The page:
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Get real, the concept of honorary posts is rubbish

Unlike other walks of life, sports cannot be segregated into black or white. There are a lot of grey areas, like an athlete struggling for form or trying to regain it.

india Updated: Nov 29, 2011 01:35 IST

Unlike other walks of life, sports cannot be segregated into black or white. There are a lot of grey areas, like an athlete struggling for form or trying to regain it. In his career span, a player witnesses more reversals than success. It is here that a federation, comprising administrators well-versed with the technical aspects of the sport, can step in.

Taking care of issues like getting funding and marketing the sport is one aspect of administration, and can be taken care of even by politicians, several of whom are at the helm of various national sports federations (NSFs). When it comes to handling the athletes' needs, it is the job of experts. Unfortunately, in most disciplines this area has been handled poorly.

It's time we got real. The concept of honorary posts is rubbish. Running sports is not a joke and instilling professionalism and passion is what we should be striving for. After all, the ultimate aim is to win medals at the highest level. Keeping aside personal glory, my Olympic gold is embarrassing when I look at the country's history of participation in the Olympics!

To perform at the Olympic level is hard and an athlete needs to be nurtured till he gets there. The scenario is the http://www.hindustantimes.com/images/HTPopups/291111/29-11-pg19b.jpgopposite here and it is the attitude of the administrators that is objectionable. Athletes are the responsibility of federations, but there are numerous instances of promising names being made to feel like liabilities.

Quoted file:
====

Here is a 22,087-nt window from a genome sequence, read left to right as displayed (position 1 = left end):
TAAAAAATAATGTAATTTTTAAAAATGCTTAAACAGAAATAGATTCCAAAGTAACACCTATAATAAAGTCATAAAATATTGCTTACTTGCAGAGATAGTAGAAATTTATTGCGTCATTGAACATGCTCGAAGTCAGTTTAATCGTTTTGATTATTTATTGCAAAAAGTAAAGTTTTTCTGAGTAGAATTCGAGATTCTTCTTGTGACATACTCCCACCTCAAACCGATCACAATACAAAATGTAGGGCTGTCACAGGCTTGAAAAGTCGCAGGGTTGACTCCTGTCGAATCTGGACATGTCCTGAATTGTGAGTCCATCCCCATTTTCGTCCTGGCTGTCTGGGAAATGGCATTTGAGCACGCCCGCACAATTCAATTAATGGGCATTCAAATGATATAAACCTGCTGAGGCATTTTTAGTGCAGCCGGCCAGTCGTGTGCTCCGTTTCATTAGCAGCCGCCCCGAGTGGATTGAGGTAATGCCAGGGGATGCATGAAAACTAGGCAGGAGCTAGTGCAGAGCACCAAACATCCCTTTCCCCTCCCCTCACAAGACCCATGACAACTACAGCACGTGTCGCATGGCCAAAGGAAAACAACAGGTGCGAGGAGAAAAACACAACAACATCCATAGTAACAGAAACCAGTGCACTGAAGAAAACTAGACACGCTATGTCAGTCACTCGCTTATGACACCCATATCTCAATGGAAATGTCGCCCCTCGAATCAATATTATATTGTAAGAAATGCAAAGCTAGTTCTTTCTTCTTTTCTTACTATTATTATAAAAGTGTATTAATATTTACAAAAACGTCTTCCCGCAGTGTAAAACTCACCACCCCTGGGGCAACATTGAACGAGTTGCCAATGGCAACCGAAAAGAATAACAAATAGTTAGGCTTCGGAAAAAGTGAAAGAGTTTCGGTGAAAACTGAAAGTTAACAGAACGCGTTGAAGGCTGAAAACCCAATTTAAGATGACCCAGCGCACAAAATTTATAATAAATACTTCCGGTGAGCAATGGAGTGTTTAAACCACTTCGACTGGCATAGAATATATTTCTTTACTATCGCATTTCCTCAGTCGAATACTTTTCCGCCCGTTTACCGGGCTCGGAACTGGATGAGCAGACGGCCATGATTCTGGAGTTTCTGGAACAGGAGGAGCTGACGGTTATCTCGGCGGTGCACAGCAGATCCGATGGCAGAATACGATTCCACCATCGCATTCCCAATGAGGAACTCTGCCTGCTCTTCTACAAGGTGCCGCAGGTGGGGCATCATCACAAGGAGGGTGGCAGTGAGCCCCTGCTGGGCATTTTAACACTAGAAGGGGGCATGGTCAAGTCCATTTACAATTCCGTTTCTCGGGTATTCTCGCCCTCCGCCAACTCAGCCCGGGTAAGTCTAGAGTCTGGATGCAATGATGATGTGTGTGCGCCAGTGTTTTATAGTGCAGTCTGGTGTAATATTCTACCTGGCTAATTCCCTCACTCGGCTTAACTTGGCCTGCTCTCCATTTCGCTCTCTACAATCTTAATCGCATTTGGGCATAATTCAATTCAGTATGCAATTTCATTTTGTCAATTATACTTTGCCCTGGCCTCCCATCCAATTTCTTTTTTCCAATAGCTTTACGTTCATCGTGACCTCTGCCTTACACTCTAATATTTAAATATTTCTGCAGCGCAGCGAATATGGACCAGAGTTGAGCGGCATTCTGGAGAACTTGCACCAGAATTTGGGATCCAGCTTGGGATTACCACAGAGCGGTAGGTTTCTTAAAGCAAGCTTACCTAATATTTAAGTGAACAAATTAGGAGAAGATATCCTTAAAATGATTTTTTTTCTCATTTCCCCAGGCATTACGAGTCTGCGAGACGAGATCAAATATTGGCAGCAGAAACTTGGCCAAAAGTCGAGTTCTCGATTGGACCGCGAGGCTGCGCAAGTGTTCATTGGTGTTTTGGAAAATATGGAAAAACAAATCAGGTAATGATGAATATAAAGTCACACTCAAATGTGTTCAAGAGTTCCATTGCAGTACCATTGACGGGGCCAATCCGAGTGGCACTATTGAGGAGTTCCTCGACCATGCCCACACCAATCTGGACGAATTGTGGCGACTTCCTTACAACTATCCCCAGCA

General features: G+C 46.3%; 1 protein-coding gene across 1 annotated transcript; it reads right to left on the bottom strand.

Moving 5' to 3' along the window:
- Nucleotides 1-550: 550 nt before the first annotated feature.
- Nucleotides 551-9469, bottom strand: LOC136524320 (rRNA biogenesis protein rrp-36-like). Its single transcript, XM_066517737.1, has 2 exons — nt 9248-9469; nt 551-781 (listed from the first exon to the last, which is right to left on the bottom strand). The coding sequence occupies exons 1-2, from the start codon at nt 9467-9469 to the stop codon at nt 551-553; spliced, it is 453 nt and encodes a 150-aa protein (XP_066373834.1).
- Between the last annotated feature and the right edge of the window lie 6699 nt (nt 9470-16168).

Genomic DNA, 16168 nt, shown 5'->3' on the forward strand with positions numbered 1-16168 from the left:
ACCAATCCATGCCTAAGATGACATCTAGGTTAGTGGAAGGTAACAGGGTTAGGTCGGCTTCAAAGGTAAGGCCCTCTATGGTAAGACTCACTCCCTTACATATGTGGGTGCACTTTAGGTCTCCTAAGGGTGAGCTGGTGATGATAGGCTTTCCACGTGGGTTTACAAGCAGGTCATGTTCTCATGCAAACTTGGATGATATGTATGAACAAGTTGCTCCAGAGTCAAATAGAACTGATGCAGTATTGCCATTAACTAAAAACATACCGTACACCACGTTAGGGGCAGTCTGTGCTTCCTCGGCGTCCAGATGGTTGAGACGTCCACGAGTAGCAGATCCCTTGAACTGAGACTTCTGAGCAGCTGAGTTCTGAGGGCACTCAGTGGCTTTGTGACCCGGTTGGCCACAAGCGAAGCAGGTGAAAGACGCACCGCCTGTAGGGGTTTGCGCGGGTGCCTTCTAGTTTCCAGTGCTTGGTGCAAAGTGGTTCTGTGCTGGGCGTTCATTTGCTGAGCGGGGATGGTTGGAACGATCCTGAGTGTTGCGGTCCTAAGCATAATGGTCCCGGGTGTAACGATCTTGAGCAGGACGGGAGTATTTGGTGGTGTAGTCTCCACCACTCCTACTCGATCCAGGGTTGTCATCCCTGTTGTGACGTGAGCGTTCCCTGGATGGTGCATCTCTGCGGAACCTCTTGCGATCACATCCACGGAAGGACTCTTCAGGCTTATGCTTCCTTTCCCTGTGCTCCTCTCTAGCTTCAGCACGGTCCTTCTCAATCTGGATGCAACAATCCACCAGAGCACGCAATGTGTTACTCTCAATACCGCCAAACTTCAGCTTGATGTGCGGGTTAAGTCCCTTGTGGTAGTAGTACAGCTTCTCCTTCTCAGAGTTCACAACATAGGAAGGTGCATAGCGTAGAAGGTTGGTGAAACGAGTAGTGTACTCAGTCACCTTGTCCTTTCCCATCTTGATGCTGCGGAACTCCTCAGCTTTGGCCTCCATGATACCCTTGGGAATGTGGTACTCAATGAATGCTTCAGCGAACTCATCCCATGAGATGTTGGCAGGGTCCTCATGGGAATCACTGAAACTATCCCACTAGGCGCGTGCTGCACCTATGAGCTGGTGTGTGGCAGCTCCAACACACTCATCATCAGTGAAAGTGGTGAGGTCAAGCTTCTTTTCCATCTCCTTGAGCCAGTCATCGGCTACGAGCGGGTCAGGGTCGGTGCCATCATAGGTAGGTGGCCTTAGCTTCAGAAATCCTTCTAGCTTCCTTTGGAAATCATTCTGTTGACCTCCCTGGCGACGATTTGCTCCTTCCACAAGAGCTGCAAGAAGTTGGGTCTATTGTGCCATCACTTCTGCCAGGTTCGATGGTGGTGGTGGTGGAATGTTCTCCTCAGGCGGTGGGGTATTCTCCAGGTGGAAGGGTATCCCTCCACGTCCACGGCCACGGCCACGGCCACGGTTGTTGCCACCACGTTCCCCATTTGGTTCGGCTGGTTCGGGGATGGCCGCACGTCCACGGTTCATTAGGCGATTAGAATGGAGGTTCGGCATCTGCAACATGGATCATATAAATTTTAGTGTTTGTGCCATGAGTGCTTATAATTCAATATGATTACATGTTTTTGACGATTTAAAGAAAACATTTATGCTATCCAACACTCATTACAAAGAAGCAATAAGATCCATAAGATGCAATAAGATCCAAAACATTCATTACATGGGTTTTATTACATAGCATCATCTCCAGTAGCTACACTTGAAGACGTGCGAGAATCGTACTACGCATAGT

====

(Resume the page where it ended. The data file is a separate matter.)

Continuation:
At age 70, priorities change. It is a stage in life when one likes to play with grandchildren rather than worry about athletes' tickets and visa problems. Fair enough, but stop meddling in everything.

Across the board, we have had technical committees with little or no knowledge of the sport. Hockey is a case in point. Foreign experts like (Ric) Charlesworth and (Jose) Brasa were brought in but the results were negligible as their methods were not in sync with the system.

Isn’t the reluctance of the administrators to let go obvious? A cushy job, jet-setting lifestyle and above all, the sense of power derived from having the athletes at their mercy is what drives them.

The tendency to monopolise power is not a healthy sign. Newcomers must be allowed to prove themselves. If there is a plan, it must be given time to unfold. We all learn from our mistakes. Unfortunately, this is not happening in the present scenario.

The time is ripe to correct this anomaly. This can be done by bringing in professionals who can ensure that tailor-made programmes are run at the elite, middle and junior levels. When the sight is set on an Olympic medal, you need people who are sensitive to your needs. Issues like travel, ammunition, etc. may appear trivial, but they add up in the long run.

The provision of bringing all federations under the Right to Information Act and a 25 per cent reservation for sportspersons in NSFs needs to be applauded. When every federation is funded by the taxpayers' money, accountability is a natural corollary. As for reservation, how else will players get into the system? After all, the intent is to infuse order into sports.

The shooter is the country’s only individual gold medallist at the olympics

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